SIOUX FALLS, S.D. (KELO) — With such widespread damage, the cost of last night’s storm is quickly rising in South Dakota.
Insurance providers all over KELOLAND are calling in reinforcements to help with the growing number of claims.
“We have 4 storm adjusters coming in from out of state who will be here later today or early tomorrow, those people will be boots on the ground doing evaluations,” Farm Bureau Insurance Agent Nathan Lindeman said.
While there are some structure losses in eastern South Dakota, insurance providers say most of the claims they’re seeing are repairable.
“Usually shingles sheered off, trees laying on buildings or on vehicles are fairly common too,” Lindeman said.
But even minor damage can come with a big price tag.
“Your average roof claim is going to be between 10 and 12 thousand dollars for new shingles across the board. Fencing costs have gone up a lot the last couple years too,” Lindeman said.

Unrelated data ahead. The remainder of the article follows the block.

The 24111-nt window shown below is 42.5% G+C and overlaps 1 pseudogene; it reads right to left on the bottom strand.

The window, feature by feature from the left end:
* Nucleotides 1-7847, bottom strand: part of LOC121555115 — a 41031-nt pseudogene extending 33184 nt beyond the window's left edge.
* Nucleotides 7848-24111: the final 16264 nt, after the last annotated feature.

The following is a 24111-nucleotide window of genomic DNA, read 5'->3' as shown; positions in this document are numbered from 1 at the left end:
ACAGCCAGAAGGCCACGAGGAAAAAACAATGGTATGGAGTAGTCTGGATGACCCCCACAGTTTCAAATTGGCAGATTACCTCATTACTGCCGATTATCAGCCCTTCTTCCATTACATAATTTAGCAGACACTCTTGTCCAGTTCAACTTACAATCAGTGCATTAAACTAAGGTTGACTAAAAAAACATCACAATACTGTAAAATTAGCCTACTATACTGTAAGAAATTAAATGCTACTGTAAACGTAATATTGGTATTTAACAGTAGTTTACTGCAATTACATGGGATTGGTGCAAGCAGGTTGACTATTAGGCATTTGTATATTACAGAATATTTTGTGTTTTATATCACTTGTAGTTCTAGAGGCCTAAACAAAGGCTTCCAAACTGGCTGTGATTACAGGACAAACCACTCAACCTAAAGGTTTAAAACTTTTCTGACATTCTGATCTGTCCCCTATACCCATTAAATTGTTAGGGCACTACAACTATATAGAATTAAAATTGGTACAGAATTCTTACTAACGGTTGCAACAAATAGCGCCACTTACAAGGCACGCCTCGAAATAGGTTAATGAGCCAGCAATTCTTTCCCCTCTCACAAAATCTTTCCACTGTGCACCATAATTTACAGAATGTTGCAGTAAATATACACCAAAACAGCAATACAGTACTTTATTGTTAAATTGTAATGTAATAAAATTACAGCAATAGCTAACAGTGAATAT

The cost of these repairs are up both in materials and the skilled labor needed to fix it.
“You’re going to see issues with people who are able to do the work, 6:00 availability of materials is still an issue when you talk to people building new houses, let alone doing repairs to existing,” Lindeman said.
It’s why insurance agents and state officials are reassuring homeowners these damages will be covered and to start getting bids as soon as possible
“Do all of those things you need to do to move through your recovery, just keep track of your costs, and report those damages to your emergency manager so that they have an idea of what type of damage homes in that area have received,” Kristi Turman with the South Dakota Department of Public Safety Office of Emergency Management said.
State emergency managers are gathering data to see if this weather event will qualify for FEMA assistance, but they don’t believe the state will meet the threshold for homeowner assistance.
“Individual assistance is rare in South Dakota. We will take a look at it and if we do feel we qualify, that is something we will pursue if that’s what we need to do,” Turman said.
The state office of emergency management is also gathering data on the public buildings and infrastructure damaged across the state and asks that counties begin making those reports and assessments as soon as possible.